Accordingly, simply being “unaware” that the club was breaching an offence provision of the Accountability Code will not be a defence.
The issue will be whether the individual director (or secretary) could have discovered the breach by asking questions that an ordinary director (or secretary) would have asked.

Secondly, an individual will not be personally liable for a club’s breach of an offence provision of the Accountability Code if that person was not in a positon to influence the conduct of the club in relation to the breach.

As the club’s secretary and directors are responsible for the management and affairs of the club it may be practically difficult for this defence to be relied upon.

In our view, this defence could be available if a director was seriously ill and had been absent from board meetings and the club for a number of months.

Thirdly, a secretary or director will not be personally liable for a club’s breach of an offence provision of the Accountability Code if the secretary or director “used all due diligence to prevent” the breach.

In our view, this will be the most important defence available for secretaries and directors in relation to a potential breach of the Accountability Code.

This is because secretaries and directors can take positive steps to avoid the club breaching an offence provision of the Accountability Code.

These steps should be properly documented so that the individual can rely upon them if there is a risk that the Club has breached an offence provision of the Accountability Code.

What “due diligence” is required to prevent a breach of the Accountability Code?

For a secretary or a club director to be able to claim that he/she used all “due diligence” to prevent a contravention by the club, it is important that each director and secretary fully understand their (and the club’s) obligations under the Accountability Code.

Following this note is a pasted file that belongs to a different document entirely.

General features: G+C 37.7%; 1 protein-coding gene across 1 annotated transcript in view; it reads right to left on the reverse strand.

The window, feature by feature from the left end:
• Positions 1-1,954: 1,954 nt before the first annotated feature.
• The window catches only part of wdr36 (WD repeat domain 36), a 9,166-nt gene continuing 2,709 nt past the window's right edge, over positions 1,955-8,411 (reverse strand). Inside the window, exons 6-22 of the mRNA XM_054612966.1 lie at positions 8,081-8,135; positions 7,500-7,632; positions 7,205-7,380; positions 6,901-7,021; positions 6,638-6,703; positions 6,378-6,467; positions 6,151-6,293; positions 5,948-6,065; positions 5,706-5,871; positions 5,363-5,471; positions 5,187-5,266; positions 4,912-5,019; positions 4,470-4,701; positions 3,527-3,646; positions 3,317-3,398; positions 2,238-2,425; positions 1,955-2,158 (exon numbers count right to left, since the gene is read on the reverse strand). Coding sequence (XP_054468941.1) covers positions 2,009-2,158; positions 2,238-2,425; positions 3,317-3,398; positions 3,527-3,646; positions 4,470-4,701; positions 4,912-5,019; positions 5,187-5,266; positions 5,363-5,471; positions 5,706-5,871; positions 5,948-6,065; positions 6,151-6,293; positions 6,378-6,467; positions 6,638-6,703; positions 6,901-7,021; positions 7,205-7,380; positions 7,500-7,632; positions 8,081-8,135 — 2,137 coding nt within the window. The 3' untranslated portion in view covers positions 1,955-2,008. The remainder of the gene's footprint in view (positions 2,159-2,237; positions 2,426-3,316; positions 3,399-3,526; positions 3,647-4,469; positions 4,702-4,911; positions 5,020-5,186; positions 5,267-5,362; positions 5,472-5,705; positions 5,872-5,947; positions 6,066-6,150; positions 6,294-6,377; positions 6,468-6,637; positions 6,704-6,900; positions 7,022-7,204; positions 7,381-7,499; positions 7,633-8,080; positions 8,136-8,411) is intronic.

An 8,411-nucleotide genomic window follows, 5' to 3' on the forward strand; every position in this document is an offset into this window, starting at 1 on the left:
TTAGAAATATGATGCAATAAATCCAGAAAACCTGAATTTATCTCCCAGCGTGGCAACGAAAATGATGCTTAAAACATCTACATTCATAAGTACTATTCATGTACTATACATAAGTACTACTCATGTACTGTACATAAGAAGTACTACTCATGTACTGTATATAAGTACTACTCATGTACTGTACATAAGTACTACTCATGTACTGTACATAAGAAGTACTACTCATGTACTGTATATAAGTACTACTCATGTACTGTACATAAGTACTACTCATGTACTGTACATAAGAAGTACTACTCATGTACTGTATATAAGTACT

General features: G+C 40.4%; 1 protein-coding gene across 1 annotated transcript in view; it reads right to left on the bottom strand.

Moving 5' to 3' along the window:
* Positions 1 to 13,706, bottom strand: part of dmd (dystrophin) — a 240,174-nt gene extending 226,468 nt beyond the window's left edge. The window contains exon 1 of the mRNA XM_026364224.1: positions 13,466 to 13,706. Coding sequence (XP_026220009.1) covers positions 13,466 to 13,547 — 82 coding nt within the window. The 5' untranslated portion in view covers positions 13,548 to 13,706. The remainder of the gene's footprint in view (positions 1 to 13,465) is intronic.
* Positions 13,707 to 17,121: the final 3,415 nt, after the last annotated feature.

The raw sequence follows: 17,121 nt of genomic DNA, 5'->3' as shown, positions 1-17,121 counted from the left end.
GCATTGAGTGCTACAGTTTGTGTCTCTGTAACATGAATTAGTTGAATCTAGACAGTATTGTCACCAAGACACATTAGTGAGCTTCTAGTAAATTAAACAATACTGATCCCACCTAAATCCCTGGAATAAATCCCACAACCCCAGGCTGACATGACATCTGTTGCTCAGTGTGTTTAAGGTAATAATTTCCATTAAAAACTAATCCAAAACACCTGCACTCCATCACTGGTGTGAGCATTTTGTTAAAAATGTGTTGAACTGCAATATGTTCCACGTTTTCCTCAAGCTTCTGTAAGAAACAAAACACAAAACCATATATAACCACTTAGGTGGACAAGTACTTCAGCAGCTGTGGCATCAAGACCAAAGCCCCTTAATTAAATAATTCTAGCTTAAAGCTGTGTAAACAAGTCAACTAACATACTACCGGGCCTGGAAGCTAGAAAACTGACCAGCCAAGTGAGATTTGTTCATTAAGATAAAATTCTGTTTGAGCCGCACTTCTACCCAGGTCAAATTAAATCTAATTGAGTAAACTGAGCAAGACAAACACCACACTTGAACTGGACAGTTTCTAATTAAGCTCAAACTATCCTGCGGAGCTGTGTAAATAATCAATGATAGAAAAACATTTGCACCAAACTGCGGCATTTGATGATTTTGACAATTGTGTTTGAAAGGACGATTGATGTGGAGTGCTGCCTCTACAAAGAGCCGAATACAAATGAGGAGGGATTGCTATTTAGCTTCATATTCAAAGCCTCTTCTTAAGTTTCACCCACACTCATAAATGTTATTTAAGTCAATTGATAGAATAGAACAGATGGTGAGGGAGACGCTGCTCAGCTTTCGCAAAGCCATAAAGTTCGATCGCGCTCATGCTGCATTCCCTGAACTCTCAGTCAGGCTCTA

If you are uncertain as to the meaning of any of the provisions of the Accountability Code you should seek advice to ensure that you understand it.

Furthermore, in our view, it will be critical that directors and secretaries can show that they informed all relevant persons of their duties and obligations under the Accountability Code.

That is, it will be critical that in the event that an employee breaches the Accountability Code that directors and the secretary are able to, at a minimum, show that they had previously informed that employee of their obligations under the Accountability Code.

Accordingly, we recommend that clubs write to each of the following individuals setting out their obligations under the Accountability Code:

1. each director of the Club;

2. the secretary/chief executive officer;

3. each “top executive” of the club; and

4. each employee of the club.

Clubs need to have systems and procedures in place to ensure that they comply with the Code.

For example, clubs need to have systems and procedures that ensure that all relevant enquiries are made when entering into contracts or agreements to ensure that the club is complying with its obligations under the Accountability Code.

For advice on your club’s obligations under the Accountability Code or for pro forma letters and documents that can be sent to all directors and employees of the club please contact any member of the Clubs team on 8251 777 or by email:

John Ralston:j.ralston@pigott.com.au
Bruce Gotterson:b.gotterson@pigott.com.au
Ray Travers:r.travers@pigott.com.au
Michael McCluskey:m.mccluskey@pigott.com.au
Matt Goodwin:m.goodwin@pigott.com.au

 

This newsletter is produced by Pigott Stinson. It is intended to provide general information only. The contents of this Newsletter do not constitute legal advice and should not be relied upon as legal advice. Formal legal advice should be sought from us in respect of the matters set out in this Newsletter. Liability limited by a scheme approved under Professional Standards Legislation.